That Marilyn Moroe was a dazzling presence, that she achieved legendary status is without question. That she is a feminist icon however is a question that has rarely been pursued. The reasons for this are debatable but author Michelle Morgan has undertaken this very issue in THE GIRL: Marilyn Monroe, The Seven Year Itch, and the Birth of an Unlikely Feminist.
Credit must be given for a valiant attempt. Certainly there are indicators of an independent, indomitable spirit. During the period in question, generally the summer of 1954 to the summer of 1956, although Morgan makes forays into years both preceding and following, Monroe loosens the grip of her studio contract, starts her own production company and immerses herself in the influential Actors Studio. She makes herself a bit of a New Yorker, eschews the role of ’50’s housewife by divorcing Joe DiMaggio and develops friendships and acquaintances among the artistic and literary, ultimately marrying playwright Arthur Miller. But sadly, as is the case when delving into Monroe’s life, her emotional instability, at times debilitating insecurity and wavering identity are unavoidable aspects of the actor. Morgan tries to shift focus to her accomplishments, intellectual pursuits and artistic interests, those she impressed and those who attempted to unsuccessfully oppress, even providing expository cultural context, yet the book suffers by the nature of its subject. Monroe’s life rarely followed a straight line and as she winds along her path of halting self-discovery, frustratingly unfocused during the few years she was free (and alive!) to truly pursue her luminous talent, the book follows in a similar meandering fashion. The actor, so innately gifted, does as much to hurt as help her career during this two year period; the book ultimately culminates in the filming of The Misfits and the end of her crumbling marriage to Miller. Yet Morgan has provided exhaustive detail for this brief two year period leaving this mini-biography well-positioned to be fascinating to fans of Monroe.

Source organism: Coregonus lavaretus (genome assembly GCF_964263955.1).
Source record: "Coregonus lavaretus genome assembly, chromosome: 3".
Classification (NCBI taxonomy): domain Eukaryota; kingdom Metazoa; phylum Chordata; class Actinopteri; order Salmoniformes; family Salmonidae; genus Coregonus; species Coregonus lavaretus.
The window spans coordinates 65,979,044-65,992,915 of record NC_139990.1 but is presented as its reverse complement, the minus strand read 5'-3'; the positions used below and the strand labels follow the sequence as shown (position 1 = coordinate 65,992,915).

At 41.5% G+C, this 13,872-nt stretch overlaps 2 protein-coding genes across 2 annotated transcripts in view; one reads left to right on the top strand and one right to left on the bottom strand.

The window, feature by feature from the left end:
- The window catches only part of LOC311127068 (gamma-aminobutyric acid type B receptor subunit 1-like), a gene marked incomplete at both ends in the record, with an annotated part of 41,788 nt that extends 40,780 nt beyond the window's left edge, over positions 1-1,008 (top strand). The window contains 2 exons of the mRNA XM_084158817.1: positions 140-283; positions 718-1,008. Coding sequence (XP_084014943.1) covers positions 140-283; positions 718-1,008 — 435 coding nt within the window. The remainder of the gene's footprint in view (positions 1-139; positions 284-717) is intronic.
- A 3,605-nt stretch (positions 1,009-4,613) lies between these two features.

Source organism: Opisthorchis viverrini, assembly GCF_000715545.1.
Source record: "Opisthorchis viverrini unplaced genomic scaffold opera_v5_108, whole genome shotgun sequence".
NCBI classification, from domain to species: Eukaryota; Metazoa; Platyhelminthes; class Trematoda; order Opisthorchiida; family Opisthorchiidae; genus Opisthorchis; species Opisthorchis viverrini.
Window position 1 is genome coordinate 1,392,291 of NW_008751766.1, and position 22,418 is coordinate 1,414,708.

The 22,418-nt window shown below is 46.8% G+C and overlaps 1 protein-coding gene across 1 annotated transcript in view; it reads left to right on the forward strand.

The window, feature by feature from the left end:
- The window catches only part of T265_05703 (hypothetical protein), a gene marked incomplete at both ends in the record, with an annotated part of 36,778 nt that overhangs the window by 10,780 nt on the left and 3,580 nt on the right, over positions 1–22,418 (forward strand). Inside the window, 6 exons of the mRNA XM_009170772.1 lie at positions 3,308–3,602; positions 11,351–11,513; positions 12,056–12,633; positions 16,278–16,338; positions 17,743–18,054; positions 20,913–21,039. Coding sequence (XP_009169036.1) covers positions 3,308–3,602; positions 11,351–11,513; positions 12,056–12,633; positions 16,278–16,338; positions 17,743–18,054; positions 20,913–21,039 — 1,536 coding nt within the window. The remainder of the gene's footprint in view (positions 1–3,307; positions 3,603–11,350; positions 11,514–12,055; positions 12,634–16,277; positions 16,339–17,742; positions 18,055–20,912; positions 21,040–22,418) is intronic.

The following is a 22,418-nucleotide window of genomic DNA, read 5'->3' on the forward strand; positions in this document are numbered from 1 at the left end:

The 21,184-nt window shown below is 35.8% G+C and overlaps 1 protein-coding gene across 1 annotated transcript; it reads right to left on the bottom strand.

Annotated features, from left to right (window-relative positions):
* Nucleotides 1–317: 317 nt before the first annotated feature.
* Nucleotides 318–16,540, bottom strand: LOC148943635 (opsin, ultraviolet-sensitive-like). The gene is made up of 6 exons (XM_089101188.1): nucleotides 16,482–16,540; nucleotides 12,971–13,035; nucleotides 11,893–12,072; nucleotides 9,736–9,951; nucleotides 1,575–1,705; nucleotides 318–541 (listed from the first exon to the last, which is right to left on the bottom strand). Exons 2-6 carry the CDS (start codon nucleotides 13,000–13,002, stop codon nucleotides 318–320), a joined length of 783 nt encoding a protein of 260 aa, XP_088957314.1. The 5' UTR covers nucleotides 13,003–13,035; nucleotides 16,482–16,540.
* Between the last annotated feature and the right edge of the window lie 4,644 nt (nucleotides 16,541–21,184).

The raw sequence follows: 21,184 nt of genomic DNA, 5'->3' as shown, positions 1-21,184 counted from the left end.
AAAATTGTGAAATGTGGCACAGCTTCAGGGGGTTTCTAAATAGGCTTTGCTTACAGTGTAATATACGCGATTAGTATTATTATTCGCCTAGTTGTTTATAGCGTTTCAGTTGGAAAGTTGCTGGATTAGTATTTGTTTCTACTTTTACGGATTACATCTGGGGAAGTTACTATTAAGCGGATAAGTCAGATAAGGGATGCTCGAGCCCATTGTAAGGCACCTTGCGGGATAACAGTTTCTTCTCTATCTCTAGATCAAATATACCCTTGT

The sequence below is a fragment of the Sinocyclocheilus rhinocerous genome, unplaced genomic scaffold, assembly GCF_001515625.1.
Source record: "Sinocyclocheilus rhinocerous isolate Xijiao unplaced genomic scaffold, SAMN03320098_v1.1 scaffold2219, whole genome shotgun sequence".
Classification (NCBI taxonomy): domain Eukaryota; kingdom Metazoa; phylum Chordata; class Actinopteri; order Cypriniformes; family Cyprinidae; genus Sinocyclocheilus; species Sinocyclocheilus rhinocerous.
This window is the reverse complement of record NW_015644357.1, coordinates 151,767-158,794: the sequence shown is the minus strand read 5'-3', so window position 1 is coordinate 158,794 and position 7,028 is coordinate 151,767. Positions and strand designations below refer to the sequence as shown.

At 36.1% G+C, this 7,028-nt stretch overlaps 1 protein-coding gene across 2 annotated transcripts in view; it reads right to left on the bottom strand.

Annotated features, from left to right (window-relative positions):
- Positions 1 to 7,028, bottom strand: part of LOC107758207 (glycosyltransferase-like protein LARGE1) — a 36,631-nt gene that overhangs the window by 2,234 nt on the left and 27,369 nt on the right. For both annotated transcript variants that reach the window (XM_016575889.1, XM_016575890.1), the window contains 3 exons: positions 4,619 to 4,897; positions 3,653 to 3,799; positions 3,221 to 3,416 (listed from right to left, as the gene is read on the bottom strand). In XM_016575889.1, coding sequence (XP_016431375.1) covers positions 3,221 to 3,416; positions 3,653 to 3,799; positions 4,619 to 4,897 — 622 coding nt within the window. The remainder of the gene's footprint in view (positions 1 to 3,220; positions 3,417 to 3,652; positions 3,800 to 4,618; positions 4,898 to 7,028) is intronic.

Due to the focus upon Monroe as potential feminist icon and smart and savvy professional, short shrift is naturally given to rich back stories, particularly on set, that are familiar to many fans of this most charismatic of stars. In that way too the book frustrates as it struggles to makes its points. Along the way we do learn of the many ways in which Monroe attempted to advance herself, culturally and artistically, yet at the end of it all, I was only wishing she’d left us with more movies and a little bit more of her time.
Warmly recommended for die-hard Marilyn Monroe fans.
Thank you to Running Press for providing me with an Advance Reader copy of this book. THE GIRL: Marilyn Monroe, The Seven Year Itch, and the Birth of an Unlikely Feminist by Michelle Morgan (Running Press 2018) will be available for purchase May 8th in Hardcover, eBook and Audio CD from Amazon.com, Barnes and Noble or your favorite bookseller. It is currently available for pre-order.